Overcoming the Idiosyncrasies of C Programming in Windows

When I moved from the Unix-based platform of MacOS to using a Windows PC as my main platform, one of the questions I had to deal with was how I would continue doing C programming on the new system. Of course installing Cygwin and running Linux were two perfectly viable options, both of which I have utilized, but I have also had occasion to want to run my own C programs natively on Windows as well. For this I needed a solution other than the normal GNU toolchain. The solution I eventually settled on was Open Watcom. It’s a legacy application and only compiles C programs into 16-bit or 32-bit applications, but this isn’t that much of an issue since all 64-bit versions of Windows run 32-bit applications. I just wouldn’t be able to squeeze that extra margin of efficiency out of the system by taking full advantage of the x86-64 extension. In any case, Open Watcom is the only Windows C compiler I know of that is fully open source (I don’t consider freemium IDEs like Visual Studio to be true freeware solutions).

One of my hurdles in learning to use Open Watcom was in trying to learn the quirks and idiosyncrasies of C programming for Windows. Windows C is somewhat more strict/restrictive than C in Unix/Linux. You might say that Windows C is a subset of Unix C. I was forced to test for myself what all of these idiosyncrasies were when I was faced with two similar but unrelated tasks – one being that of importing my data sanitation program (detailed in this post) to Windows so I could use it as a backend for a batch file I had written, and the other being that of compiling some C programs in Windows that I could use to test my PHP abstraction layer that I’m writing (will probably talk about that project in a future post, once I’m further along with its development).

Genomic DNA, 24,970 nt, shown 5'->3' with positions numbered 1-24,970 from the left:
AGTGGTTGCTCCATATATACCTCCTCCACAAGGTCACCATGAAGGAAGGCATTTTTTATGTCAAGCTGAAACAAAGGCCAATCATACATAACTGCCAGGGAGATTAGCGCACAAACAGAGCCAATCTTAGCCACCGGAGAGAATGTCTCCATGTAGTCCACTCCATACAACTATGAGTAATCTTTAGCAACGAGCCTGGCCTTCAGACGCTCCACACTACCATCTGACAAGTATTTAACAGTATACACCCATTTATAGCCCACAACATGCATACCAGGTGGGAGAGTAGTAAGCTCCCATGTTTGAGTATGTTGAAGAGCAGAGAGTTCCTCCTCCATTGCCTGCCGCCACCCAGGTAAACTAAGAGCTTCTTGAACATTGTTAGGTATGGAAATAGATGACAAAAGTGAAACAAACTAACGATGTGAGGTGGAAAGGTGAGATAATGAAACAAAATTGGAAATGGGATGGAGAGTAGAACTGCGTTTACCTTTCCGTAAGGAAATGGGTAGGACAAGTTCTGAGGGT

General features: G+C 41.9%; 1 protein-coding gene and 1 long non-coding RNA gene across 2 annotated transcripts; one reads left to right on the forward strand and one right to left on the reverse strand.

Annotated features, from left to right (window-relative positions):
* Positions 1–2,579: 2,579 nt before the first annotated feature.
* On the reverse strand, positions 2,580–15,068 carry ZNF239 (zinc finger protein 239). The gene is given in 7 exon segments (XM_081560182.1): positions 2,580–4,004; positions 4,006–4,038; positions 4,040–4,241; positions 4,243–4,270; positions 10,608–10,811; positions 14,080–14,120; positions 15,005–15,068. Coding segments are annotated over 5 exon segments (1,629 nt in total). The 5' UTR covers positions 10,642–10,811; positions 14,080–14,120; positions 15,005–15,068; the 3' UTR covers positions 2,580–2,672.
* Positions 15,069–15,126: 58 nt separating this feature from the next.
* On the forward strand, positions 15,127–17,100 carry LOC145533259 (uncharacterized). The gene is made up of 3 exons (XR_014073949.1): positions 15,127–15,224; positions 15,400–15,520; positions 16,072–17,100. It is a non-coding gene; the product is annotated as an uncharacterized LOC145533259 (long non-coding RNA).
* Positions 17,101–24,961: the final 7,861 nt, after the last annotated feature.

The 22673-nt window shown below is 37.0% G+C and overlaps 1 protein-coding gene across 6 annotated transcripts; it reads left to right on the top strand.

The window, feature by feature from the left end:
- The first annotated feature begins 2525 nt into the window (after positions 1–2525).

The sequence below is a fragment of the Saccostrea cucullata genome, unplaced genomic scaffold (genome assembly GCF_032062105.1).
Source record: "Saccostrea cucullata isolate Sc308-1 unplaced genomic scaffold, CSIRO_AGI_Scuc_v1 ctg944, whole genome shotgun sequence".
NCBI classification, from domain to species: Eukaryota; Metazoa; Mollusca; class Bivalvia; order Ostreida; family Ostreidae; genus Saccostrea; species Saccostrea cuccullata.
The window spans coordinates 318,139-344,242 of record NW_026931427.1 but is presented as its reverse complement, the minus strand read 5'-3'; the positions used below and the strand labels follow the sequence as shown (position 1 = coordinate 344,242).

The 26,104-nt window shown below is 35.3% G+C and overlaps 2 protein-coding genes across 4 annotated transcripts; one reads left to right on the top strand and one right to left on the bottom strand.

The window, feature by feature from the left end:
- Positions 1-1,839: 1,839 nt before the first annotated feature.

The first major idiosyncrasy of Windows C programming is that the main() function no longer has a return type of int, rather, it is a void function. This means that the return 0; at the end of the program gets deleted and int main( ... ) becomes void main( ... ).

The second major idiosyncrasy is that all variable declarations within any given C function must come before all other statements within that function. This one really threw me for a loop when I first encountered it, and it prevented me from being able to use Open Watcom for several months, until I had a flash of insight and realized what the problem was, based on previous coding I had done in Borland Turbo C in DOS. It’s one of those “putting 2 and 2 together” moments that gets delayed for a long time because you’re just not thinking about the problem in that context. This requirement also causes some difficulty when you’re faced with the problem of declaring an array whose size cannot be determined at the beginning of the function. I have, however, found a rather elegant solution to this. Instead of choosing an arbitrary value, say char array[100]; and hoping that 100 is large enough, you simply declare it as char *array; and then array = malloc( correct_size ); when you know exactly how many units you’ll need. It does run more slowly and it does require #includeing an extra header file (assuming you’re not already using stdlib.h), but it’s less of a hassle than having to deal with a terminal case of C Programmer’s Disease.